One commenter wondered if we celebrated Halloween or if I had any ideas on alternatively celebrating this holiday. I'm a bit hesitant to enter this topic - but since it has been on my mind as well and with my hubby's approval - I will share my opinion. And, it is just that - an opinion. Each family will need to decide for themselves what they feel is right and what God has called them to do.
Many of you may be like me ~ you have happy memories of dressing up in lovely costumes such as princesses, angels, a clown or pumpkin. Fun memories of deciding what your costume would be and then the thrill of picking up your plastic pumpkin to head out the door and gather treats at the neighbors. Upon arriving home, you may have been like my sister and I where we would dump everything out and begin to trade with each other!
Today, Halloween feels very different to me. First, of all because I am a mom and have small ones in my care - I see things through their eyes and there are many stores we won't go in right now because of all the frightening things. Second, because I'm still trying to get a grip on how I really do feel about this holiday and what it looks like for my family.
We have opted not to celebrate Halloween, but that does not mean I am not on the lookout for other ways to bring fun into my home!
In a quick search of the history of Halloween, I was hoping to somehow be able to pull a thread of hope that could be tied to Christian character or principles - this would be my obvious choice of how to celebrate the holiday! However, I could find no such thing. From what I could find - it was a pagan holiday from the beginning celebrating nothing that is honoring to our Father.
One reference did mention that in the beginning the holiday centered around the end of the Harvest season and ushered in the winter. Ok, that is something I can go with! While I realize that this was merely the timing of the holiday is minor in comparison to the actual purpose and representation - I think I will choose to focus on the Harvest theme in our family.
Here are a few ideas that have come to mind:
~ One idea of course is to simply avoid celebrating at all. And, I have done this too. But, there are so many wonderful things about the Harvest season - this would be a wonderful opportunity to share some of these things with our families.
~ In recent days, I've wondered if a smaller scale Homespun Harvest would be our best bet for this holiday. Bobbing for apples, playing old fashioned games, etc... Here are a few thoughts on planning your own.
~ My Mom just mentioned to me about a group who does "Trunk or Treat" ~ all the families meet in the church parking lot and let their littles dress up. They go around from trunk to trunk collecting treats - very creative!
~ Last year, we did a pumpkin theme - tying a spiritual message into the carving of pumpkins.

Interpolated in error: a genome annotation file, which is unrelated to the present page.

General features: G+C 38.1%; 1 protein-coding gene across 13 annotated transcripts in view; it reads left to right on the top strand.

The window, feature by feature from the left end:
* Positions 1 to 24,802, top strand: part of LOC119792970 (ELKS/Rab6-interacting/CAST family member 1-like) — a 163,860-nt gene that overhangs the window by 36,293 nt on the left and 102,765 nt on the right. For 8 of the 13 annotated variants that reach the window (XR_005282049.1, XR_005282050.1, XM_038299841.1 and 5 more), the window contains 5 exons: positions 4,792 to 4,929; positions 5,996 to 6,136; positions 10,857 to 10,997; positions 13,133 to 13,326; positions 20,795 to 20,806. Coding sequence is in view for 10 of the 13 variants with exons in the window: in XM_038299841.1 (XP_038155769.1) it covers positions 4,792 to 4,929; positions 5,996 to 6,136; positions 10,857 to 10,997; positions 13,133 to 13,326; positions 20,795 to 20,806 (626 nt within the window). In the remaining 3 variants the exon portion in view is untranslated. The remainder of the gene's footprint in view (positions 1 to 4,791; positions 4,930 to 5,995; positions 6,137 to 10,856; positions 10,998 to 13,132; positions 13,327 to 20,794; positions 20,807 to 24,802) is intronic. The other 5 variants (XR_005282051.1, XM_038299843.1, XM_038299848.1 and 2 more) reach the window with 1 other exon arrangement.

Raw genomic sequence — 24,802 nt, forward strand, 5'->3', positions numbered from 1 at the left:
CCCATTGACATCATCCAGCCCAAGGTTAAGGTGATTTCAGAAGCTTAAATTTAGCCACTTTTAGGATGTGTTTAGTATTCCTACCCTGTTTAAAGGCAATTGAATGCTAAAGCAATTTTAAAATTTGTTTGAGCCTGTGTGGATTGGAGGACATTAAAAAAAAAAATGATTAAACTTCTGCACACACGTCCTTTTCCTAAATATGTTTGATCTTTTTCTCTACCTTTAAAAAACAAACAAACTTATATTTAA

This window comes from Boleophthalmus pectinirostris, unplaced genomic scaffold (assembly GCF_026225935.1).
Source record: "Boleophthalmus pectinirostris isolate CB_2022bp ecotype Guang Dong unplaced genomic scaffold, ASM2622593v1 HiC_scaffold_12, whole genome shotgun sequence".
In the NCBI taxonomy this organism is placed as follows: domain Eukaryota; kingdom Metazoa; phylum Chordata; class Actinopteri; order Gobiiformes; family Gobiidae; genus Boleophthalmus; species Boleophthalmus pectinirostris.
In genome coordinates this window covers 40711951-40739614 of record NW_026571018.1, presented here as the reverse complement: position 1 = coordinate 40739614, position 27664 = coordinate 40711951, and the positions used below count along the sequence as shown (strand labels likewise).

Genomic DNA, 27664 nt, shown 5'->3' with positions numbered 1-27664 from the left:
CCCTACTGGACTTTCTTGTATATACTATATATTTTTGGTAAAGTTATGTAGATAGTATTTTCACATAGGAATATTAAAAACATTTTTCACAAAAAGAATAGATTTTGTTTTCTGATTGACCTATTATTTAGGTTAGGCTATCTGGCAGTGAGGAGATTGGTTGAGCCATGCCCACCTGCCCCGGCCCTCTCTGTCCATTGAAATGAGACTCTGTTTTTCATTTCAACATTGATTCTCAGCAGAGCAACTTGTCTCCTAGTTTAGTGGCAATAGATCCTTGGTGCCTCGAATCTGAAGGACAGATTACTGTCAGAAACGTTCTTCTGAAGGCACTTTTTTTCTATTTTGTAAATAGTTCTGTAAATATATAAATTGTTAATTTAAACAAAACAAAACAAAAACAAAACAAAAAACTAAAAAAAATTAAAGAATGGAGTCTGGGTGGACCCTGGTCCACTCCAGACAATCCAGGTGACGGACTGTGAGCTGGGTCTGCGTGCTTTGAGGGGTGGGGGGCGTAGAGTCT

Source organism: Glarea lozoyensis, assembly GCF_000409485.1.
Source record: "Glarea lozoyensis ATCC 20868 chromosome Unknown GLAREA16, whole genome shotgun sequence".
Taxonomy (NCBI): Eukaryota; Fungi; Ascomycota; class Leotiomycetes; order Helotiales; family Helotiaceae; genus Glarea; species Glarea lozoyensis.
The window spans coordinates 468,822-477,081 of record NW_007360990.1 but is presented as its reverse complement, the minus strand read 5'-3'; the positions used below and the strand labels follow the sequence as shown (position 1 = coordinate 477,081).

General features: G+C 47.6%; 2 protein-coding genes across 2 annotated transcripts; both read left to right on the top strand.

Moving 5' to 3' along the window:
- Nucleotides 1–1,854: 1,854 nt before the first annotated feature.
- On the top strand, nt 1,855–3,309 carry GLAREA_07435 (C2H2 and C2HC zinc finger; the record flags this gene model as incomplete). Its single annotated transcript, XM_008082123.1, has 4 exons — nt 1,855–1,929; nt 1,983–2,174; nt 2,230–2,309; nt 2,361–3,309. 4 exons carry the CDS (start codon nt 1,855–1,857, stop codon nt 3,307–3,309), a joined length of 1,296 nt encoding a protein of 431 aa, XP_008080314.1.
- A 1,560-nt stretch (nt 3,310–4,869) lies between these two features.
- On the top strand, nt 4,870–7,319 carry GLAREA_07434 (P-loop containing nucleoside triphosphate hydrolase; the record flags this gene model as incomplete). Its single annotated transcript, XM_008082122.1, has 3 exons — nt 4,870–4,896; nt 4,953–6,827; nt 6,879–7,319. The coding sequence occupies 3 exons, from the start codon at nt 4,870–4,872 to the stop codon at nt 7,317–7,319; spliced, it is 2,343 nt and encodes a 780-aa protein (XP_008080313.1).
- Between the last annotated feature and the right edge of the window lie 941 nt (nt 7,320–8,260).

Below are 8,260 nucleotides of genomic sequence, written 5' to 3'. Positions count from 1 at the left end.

~ This year, I think we may do a little costume party for our Family Night. After all, dressing up can be a very fun thing for children and to see their parents do so too! I think we will make mini caramel apples and carve our pumpkins.
~ Many churches now host parties for families to attend. These parties can vary greatly - some encourage dressing up and have carnival games while others discourage dressing up and focus on the Harvest feeling with hayrides and a huge potluck picnic. Either way, these are a great option!
In Mrs. Sharp's Traditions, Sarah Ban Breathnach suggests several options:
* A Pumpkin-Carving Party: obvious activity of carving; serve cider, popcorn and taffy apples. For younger children - provide small pumpkins and gourds with craft supplies to decorate.
* All Hallows' Eve Home Frolic, "Mrs. Sharp says it is time to turn the focus of this old-fashioned young people's holiday back to where it belongs: in the home."
~ bobbing for apples, apples suspended from ceiling, Nut Shower (English walnuts have been cracked open and had small trinkets put inside - reglue shells together) guests gather nuts and crack open to find surprises.
~ Supper partners are found by following a trail of yarn which will connect two friends to dine together. What does she serve? Vegetable soup, sandwiches cut in Halloween shapes, stuffed baked potatoes, popcorn balls, pecan tarts, pumpkin muffins and cider.
~ After dinner more games are included. And, she concludes, "Halloween offers us all the opportunity to remember that the most potent magic spell any parent can cast is the one that makes the home a place where the family's happiest hours are spent."
* Harvest Home, "the traditional Victorian English celebration after all the gathering in the fields had been completed. Over a community feast, families would come together to rejoice in their bounty of blessings." She suggests that All Saints' Day (November 1st) is an ideal time to celebrate this occasion.
Now that I've written this post - I can see that even just processing these things this way has been helpful to me in forming my opinion for our family! What stands out to me from the above is focusing our celebration on home and harvest. Fun and charming! We can enjoy the blessings of the season while teaching our children about where they came from and beginning to enter into the season of giving thanks.
I think a good point is that we don't want our children to feel left out because we don't celebrate Halloween, but to have so much fun doing other things that they don't even miss it!
I am interested in learning how your family handles this and simply ask that you keep your comments positive and edifying.